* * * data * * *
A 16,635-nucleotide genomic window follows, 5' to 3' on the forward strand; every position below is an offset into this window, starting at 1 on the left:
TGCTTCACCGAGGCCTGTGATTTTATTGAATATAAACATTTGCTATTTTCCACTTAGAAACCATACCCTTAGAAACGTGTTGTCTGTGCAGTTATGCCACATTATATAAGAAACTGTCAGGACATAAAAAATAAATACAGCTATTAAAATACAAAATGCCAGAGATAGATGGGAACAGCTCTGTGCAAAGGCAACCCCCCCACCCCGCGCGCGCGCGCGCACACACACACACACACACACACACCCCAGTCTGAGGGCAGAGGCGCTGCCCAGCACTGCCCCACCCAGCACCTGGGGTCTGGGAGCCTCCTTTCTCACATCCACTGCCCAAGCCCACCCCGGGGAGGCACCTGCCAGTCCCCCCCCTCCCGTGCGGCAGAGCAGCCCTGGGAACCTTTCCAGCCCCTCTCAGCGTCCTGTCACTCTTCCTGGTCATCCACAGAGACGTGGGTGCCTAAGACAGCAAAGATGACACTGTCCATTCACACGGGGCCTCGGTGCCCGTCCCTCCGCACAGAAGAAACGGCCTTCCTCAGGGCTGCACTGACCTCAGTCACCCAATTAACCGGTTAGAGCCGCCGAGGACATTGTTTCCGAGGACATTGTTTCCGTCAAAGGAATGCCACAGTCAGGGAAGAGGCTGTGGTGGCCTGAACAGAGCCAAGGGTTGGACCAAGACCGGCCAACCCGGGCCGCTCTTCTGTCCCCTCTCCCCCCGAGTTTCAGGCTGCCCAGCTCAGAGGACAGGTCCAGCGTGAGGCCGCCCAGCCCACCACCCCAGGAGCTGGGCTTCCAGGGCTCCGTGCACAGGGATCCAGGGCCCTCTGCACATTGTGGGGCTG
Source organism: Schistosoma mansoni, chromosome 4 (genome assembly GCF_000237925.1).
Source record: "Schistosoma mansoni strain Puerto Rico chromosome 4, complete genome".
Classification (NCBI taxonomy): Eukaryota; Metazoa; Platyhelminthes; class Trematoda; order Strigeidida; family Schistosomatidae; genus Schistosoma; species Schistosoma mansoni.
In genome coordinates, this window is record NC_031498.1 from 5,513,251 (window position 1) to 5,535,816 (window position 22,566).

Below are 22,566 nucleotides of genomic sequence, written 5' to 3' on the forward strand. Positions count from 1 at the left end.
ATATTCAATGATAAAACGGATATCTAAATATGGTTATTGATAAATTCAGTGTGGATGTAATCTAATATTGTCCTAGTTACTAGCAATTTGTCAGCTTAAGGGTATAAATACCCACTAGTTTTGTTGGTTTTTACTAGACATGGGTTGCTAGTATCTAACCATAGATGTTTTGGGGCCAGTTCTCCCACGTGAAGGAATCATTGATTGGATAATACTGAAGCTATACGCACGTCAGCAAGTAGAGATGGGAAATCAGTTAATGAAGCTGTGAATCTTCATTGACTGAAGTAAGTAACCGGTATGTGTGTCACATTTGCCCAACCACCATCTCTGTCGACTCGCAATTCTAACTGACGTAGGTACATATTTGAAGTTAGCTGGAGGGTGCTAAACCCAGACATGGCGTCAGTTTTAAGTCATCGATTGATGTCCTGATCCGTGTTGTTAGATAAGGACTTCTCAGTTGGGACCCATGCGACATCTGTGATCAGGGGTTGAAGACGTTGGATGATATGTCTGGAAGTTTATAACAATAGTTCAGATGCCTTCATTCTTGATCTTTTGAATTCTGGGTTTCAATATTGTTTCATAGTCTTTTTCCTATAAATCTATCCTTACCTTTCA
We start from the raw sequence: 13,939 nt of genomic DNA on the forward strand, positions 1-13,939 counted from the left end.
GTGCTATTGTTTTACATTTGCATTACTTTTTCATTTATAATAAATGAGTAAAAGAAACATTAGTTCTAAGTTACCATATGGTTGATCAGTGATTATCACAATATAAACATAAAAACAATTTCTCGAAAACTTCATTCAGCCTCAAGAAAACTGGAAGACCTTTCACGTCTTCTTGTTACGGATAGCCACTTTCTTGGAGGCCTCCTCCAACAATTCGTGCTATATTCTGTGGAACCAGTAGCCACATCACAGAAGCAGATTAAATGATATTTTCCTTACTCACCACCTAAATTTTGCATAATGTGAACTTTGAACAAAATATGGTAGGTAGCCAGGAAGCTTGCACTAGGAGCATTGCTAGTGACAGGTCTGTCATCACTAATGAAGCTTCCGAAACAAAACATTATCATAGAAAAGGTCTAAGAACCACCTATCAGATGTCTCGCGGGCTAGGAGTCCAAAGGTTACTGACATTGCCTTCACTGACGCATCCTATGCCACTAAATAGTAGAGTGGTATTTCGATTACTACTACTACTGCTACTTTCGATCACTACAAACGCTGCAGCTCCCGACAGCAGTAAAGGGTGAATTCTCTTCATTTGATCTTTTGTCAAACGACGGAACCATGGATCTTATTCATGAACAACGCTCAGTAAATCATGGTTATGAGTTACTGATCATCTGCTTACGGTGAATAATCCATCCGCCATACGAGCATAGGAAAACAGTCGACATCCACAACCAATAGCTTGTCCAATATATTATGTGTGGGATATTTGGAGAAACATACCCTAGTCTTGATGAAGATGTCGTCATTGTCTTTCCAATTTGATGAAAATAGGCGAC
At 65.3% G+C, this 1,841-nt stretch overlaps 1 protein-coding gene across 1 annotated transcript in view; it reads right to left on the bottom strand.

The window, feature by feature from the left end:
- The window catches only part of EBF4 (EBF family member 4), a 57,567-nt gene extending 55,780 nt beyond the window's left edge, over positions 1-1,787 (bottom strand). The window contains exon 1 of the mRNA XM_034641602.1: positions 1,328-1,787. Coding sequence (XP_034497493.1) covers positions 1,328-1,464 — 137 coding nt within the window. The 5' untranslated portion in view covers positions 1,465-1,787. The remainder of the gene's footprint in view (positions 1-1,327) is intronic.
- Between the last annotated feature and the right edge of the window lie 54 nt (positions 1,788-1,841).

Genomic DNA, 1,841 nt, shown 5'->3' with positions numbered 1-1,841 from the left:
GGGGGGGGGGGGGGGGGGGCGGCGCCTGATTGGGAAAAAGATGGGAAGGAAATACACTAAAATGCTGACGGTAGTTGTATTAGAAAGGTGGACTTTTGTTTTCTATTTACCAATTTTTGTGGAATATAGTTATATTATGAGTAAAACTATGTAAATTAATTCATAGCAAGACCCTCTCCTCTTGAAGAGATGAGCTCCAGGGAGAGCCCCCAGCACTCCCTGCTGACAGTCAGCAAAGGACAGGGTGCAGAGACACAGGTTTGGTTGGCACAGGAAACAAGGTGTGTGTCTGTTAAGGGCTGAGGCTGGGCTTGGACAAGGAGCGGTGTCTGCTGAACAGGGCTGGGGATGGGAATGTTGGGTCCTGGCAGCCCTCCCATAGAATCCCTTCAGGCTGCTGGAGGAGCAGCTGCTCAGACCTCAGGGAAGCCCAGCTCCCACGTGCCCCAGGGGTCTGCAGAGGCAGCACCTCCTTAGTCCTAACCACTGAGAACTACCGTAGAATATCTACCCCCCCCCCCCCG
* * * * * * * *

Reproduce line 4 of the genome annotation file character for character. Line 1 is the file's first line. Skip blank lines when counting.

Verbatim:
Source record: "Schistosoma mansoni strain Puerto Rico chromosome 4, complete genome".